The EU General Data Protection Regulation (GDPR) GDPR requires firms to inform individuals if the breach is “likely to result in a high risk to the rights and freedoms of natural persons”. There is no prescribed methodology for assessing the likelihood and severity of the risk, but clients will typically be considering the type of data and the numbers affected. So, for example, account details or passwords will have a higher risk than mere names or genders. Firms should also consider any mitigating/aggravating factors, such as whether any lost data was encrypted. The test may be difficult to apply in the early stages, and firms will need to assess when it is prudent to warn customers. Whilst you will want to provide some reassurance to customers in the notifications, be careful about committing to any definitive facts which are still being investigated. The notification should include the information required under the GDPR, including the measures taken to address the breach and mitigate its effect. You may also wish to offer credit monitoring services where appropriate and include steps the customers should themselves take to mitigate risk, such as changing passwords.

4. Notify insurers

Cyber breach insurance policies are already common in the US and are increasingly being used in Europe also. It is noteworthy that the Court of Appeal in the Morrisons group litigation positively encouraged firms to take out insurance for data breaches. Review your policy carefully in advance in order to consider coverage gaps and exclusions. A recent high profile dispute with an insurer arising from the NotPetya attack is based on an exclusion for “hostile or warlike action” and is a case in point. Where a firm has a policy, early notification is important to ensuring coverage.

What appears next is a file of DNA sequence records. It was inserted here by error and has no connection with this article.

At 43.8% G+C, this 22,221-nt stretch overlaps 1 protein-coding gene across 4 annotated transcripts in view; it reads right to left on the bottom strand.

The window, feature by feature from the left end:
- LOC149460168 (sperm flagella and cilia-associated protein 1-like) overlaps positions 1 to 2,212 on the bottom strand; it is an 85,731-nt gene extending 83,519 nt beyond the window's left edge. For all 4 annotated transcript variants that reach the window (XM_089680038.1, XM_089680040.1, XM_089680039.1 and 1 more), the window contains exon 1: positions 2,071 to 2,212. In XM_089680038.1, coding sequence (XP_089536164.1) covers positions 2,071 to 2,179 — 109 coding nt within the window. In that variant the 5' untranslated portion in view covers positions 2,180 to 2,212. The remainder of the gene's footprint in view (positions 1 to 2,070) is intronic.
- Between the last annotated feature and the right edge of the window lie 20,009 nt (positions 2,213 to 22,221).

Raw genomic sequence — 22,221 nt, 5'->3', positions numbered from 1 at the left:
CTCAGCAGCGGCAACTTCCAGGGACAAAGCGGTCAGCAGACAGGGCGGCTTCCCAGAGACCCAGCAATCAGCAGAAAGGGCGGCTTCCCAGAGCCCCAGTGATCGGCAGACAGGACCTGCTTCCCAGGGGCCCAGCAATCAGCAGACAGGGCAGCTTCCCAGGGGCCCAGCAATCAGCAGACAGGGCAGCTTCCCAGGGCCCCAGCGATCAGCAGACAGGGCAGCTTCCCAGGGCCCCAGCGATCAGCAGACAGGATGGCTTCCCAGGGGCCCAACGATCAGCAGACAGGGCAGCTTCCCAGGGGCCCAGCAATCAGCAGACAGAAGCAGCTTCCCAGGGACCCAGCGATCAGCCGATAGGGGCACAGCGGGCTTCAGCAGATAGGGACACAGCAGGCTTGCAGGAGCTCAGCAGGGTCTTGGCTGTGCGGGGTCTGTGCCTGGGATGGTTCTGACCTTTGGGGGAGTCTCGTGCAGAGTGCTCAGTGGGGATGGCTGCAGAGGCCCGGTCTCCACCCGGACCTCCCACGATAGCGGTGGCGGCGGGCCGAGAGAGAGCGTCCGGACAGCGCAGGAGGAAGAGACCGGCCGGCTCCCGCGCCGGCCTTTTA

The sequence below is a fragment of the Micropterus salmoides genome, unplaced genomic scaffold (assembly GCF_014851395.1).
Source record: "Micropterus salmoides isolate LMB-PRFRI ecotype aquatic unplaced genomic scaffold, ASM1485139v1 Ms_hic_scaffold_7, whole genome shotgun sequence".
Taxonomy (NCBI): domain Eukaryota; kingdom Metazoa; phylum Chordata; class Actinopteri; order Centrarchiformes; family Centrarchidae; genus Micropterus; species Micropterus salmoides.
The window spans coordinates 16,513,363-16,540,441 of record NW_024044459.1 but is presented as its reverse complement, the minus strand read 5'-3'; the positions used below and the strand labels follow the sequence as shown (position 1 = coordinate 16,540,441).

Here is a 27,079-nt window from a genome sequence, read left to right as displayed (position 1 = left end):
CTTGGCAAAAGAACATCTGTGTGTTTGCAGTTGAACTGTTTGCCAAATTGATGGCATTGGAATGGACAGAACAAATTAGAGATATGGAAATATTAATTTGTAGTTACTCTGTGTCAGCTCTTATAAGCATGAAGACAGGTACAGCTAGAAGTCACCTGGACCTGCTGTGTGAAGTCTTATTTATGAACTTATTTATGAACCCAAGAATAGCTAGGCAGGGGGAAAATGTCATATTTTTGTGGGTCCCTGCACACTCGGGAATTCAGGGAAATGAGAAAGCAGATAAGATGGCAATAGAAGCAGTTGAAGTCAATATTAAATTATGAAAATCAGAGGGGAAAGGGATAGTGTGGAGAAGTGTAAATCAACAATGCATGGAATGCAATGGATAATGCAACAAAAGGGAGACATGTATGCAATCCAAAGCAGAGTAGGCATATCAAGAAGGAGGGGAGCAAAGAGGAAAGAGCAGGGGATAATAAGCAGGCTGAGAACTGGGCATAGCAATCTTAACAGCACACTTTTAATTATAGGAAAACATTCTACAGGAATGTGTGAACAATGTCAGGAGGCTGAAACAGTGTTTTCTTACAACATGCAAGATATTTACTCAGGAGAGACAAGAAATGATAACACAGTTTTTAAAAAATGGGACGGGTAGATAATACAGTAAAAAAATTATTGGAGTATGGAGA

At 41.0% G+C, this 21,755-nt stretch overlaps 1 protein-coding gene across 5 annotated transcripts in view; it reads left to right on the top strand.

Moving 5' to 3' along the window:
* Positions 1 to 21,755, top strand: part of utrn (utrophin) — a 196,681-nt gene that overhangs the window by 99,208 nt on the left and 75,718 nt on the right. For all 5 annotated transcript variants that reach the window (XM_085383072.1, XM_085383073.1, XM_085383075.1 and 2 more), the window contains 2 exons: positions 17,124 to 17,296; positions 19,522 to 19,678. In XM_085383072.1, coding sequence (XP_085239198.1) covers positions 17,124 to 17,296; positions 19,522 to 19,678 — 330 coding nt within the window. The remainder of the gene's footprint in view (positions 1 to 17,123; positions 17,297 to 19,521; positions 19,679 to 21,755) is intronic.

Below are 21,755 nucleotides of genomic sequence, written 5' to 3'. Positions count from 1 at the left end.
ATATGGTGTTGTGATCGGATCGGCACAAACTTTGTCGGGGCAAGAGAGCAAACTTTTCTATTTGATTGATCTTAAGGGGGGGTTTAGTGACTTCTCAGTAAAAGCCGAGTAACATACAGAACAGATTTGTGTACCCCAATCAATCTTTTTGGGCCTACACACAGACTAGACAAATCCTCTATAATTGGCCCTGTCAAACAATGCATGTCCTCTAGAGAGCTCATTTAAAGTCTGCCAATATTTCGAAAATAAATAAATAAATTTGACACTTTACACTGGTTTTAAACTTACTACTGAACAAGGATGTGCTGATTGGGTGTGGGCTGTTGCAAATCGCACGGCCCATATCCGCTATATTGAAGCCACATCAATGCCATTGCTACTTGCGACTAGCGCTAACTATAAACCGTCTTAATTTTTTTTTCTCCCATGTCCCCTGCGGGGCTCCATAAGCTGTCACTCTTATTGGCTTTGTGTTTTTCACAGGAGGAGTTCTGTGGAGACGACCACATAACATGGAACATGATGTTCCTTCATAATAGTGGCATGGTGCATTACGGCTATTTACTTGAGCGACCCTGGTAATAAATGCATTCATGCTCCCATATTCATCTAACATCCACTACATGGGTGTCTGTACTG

5. Consider data processors

If the breach has emanated from an external vendor, you will want to call for information from them quickly and you should therefore ensure that you have contractual rights in your agreements. You will also want your vendor to assume responsibility for all response costs – although any indemnification which purported to extend coverage to fines imposed on the controller may fall foul of public policy grounds and be in breach of regulatory rules.

6. Evaluate potential expsoure

The €20m/4% of global turnover figures for financial penalties have made headlines, but that is not the only potential exposure in the case of data loss incidents. Civil litigation could ensue and, whilst there is no fully-fledged opt-out class action system in the UK, there are other mechanisms for group litigation which we have recently seen used in the Courts following a data breach. In addition, there is always the possibility of a collective redress scheme being imposed by the financial regulators.

In summary

A data breach does not have to be armageddon for a business. The best thing you can do to prepare for a data breach is to assess the full range of consequences well before any breach occurs. Otherwise, you can end up grappling with important issues for the first time in a pressurised and fast-moving environment. It can be helpful to “war-game” how you would react to a breach with your key stakeholders.